MI: We lucked out really having amazing people from all over the world. We had Ray Panthaki from London, Vivian Wu’s family comes from China, and Ato, he’s from New York but [his family]’s originally from Ghana. What’s happening in the show, actually happens on set. We would hike together, and we would hang out during the day together, then each one would go and respect each other’s privacy as well.
So in a weird way, the whole situation was almost a metaphor. Being on location in Vancouver, away from your home, away from your family, the only way to communicate is over the phone. It really reminds you of the show, which is farther away, but still, it’s a very interesting situation when that really is almost a metaphor to life.
OCC: How did you approach the role of Misha in Away? Was there any particular inspiration for you as you unraveled his character?
MI: When you get to [acting] for many years, I think it’s a combined knowledge of what you’ve done throughout the years that that produces the next work. When you work on something, you delve into things you did in the past. But in this one, the interesting thing is that a month and a half or two months into shooting the show, I realized that I have a model for Misha and it has nothing to do with my past, it has nothing to do with my peers; it’s my friend who is a contractor.
There’s something about him that really reminds me what this character Misha is, and it’s that being a big strong man, and having almost an emotional armor, that suddenly you see that there’s some depth and, and warm and emotion inside. You can see through the cracks, and a lot of the time that comes through jokes. My contractor friend constantly jokes, and that’s his way of making things work for him.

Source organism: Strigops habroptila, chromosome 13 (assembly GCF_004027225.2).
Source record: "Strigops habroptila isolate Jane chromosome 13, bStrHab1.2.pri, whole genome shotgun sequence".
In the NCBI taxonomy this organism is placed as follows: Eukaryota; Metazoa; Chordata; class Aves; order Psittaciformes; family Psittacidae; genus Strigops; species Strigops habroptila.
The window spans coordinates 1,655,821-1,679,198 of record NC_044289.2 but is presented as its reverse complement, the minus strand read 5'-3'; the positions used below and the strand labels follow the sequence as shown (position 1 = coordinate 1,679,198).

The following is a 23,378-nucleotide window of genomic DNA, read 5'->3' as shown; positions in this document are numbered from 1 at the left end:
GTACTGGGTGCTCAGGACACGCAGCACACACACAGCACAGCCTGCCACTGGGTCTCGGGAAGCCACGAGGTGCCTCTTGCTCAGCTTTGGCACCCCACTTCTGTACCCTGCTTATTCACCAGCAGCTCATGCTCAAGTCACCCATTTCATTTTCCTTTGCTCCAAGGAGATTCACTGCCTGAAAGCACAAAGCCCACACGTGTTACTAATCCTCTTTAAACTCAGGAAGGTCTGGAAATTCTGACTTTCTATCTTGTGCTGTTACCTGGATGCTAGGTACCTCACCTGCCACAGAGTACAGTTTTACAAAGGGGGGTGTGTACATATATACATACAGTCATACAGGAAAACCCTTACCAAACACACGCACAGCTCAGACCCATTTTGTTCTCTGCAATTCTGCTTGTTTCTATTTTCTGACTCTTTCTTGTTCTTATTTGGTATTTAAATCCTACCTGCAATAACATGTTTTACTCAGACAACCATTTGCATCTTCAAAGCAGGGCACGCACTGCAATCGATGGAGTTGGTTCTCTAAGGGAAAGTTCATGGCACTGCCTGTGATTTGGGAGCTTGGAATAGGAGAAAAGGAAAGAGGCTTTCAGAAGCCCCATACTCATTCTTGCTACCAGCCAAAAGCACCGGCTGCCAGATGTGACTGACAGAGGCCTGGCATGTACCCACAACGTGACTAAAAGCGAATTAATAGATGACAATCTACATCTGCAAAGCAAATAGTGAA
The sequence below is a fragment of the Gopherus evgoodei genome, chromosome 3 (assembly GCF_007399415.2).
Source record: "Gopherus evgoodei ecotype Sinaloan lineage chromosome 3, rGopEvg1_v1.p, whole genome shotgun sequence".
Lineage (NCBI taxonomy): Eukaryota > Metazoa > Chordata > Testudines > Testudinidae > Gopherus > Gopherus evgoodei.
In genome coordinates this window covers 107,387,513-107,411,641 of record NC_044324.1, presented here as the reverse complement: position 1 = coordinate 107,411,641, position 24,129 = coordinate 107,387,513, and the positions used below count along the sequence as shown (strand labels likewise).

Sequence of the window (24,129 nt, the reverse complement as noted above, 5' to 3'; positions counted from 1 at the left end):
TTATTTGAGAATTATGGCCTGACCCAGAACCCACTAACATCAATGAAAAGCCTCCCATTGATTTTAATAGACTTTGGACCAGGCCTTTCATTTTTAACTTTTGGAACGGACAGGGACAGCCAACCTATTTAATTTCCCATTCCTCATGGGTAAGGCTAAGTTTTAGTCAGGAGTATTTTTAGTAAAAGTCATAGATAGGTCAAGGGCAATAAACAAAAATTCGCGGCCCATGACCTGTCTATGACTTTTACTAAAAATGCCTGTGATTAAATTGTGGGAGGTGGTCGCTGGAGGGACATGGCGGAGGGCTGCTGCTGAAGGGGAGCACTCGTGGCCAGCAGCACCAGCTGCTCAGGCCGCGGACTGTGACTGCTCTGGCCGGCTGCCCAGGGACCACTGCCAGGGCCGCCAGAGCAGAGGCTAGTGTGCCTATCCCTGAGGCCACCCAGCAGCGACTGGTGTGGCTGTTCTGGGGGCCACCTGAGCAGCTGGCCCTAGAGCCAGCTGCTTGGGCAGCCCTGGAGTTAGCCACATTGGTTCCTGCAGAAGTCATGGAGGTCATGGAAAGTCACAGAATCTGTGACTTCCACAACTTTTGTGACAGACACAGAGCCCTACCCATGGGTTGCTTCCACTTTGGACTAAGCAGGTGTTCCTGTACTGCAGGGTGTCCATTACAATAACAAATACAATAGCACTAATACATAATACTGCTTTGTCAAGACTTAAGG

I kind of adopted it, first unknowingly, then when I realized [it] I I kind of kept going the same way. Sometimes part of the experience is just knowing that you can take from your environment, take from the outside things and incorporate them in your work.
OCC: What resonates with you about Away looking back on it? Is there anything you want to draw viewers’ attention to?
MI: One of the greatest things about this show is that I don’t think on TV, they ever were able to depict space the way that our show does it. The movies, yes, but it’s much closer to film than to anything that I’ve watched on TV, and while I was doing my research, I watched a lot.
For example, the weightlessness of the zero gravity, I don’t think it has been ever tackled this way. We had an amazing, dedicated group of people who were dealing with this. We had two weeks of training when we were hanging for hours a day on cable with a harness, and trying to figure out how to do a 360, and it became part of almost a daily routine.
What helped me with that is that I have my history. I was a circus performer before I became an actor, so the whole acrobatic [element] and knowing where I am in space helped me a lot when we started working. In fact, I think on the first or second day I was already able to do all kind of somersaults on the cable, pissing off the other people who were just starting, like oh look at Mark, he’s showing off. (laughs) But it was fun, I have to say, to show off.